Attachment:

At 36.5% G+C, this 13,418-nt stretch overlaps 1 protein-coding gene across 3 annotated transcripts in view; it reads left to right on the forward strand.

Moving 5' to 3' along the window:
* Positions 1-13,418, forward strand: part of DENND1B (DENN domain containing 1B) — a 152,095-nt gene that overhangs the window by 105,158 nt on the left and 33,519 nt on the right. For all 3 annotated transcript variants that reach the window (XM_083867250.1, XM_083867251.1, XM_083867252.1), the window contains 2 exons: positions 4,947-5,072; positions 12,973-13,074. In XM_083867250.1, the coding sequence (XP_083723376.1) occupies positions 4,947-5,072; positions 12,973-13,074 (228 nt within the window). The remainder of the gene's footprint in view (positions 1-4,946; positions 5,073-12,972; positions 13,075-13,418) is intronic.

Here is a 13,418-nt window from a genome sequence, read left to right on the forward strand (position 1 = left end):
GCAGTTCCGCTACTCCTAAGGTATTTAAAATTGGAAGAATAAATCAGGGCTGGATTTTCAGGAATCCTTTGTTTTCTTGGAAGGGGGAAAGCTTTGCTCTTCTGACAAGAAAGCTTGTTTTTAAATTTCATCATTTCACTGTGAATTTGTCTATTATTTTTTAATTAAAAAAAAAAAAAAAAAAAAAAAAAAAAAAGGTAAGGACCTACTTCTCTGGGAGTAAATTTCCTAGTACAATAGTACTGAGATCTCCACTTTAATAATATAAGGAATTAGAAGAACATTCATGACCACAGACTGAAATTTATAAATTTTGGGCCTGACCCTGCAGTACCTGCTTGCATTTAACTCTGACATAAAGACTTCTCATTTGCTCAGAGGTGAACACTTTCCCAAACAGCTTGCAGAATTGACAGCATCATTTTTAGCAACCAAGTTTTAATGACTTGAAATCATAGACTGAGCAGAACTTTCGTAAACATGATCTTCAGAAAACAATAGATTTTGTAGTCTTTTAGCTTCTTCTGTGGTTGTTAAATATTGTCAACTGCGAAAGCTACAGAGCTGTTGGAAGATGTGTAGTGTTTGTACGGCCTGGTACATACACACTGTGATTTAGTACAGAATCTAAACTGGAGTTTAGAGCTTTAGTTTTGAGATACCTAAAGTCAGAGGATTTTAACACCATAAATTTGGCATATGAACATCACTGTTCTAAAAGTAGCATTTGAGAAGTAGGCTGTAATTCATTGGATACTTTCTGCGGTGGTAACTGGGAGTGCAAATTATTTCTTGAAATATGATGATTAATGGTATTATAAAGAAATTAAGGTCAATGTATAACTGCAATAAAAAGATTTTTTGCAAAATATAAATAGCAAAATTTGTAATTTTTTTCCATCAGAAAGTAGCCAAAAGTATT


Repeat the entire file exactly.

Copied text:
At 36.5% G+C, this 13,418-nt stretch overlaps 1 protein-coding gene across 3 annotated transcripts in view; it reads left to right on the forward strand.

Moving 5' to 3' along the window:
* Positions 1-13,418, forward strand: part of DENND1B (DENN domain containing 1B) — a 152,095-nt gene that overhangs the window by 105,158 nt on the left and 33,519 nt on the right. For all 3 annotated transcript variants that reach the window (XM_083867250.1, XM_083867251.1, XM_083867252.1), the window contains 2 exons: positions 4,947-5,072; positions 12,973-13,074. In XM_083867250.1, the coding sequence (XP_083723376.1) occupies positions 4,947-5,072; positions 12,973-13,074 (228 nt within the window). The remainder of the gene's footprint in view (positions 1-4,946; positions 5,073-12,972; positions 13,075-13,418) is intronic.

Here is a 13,418-nt window from a genome sequence, read left to right on the forward strand (position 1 = left end):
GCAGTTCCGCTACTCCTAAGGTATTTAAAATTGGAAGAATAAATCAGGGCTGGATTTTCAGGAATCCTTTGTTTTCTTGGAAGGGGGAAAGCTTTGCTCTTCTGACAAGAAAGCTTGTTTTTAAATTTCATCATTTCACTGTGAATTTGTCTATTATTTTTTAATTAAAAAAAAAAAAAAAAAAAAAAAAAAAAAAGGTAAGGACCTACTTCTCTGGGAGTAAATTTCCTAGTACAATAGTACTGAGATCTCCACTTTAATAATATAAGGAATTAGAAGAACATTCATGACCACAGACTGAAATTTATAAATTTTGGGCCTGACCCTGCAGTACCTGCTTGCATTTAACTCTGACATAAAGACTTCTCATTTGCTCAGAGGTGAACACTTTCCCAAACAGCTTGCAGAATTGACAGCATCATTTTTAGCAACCAAGTTTTAATGACTTGAAATCATAGACTGAGCAGAACTTTCGTAAACATGATCTTCAGAAAACAATAGATTTTGTAGTCTTTTAGCTTCTTCTGTGGTTGTTAAATATTGTCAACTGCGAAAGCTACAGAGCTGTTGGAAGATGTGTAGTGTTTGTACGGCCTGGTACATACACACTGTGATTTAGTACAGAATCTAAACTGGAGTTTAGAGCTTTAGTTTTGAGATACCTAAAGTCAGAGGATTTTAACACCATAAATTTGGCATATGAACATCACTGTTCTAAAAGTAGCATTTGAGAAGTAGGCTGTAATTCATTGGATACTTTCTGCGGTGGTAACTGGGAGTGCAAATTATTTCTTGAAATATGATGATTAATGGTATTATAAAGAAATTAAGGTCAATGTATAACTGCAATAAAAAGATTTTTTGCAAAATATAAATAGCAAAATTTGTAATTTTTTTCCATCAGAAAGTAGCCAAAAGTATT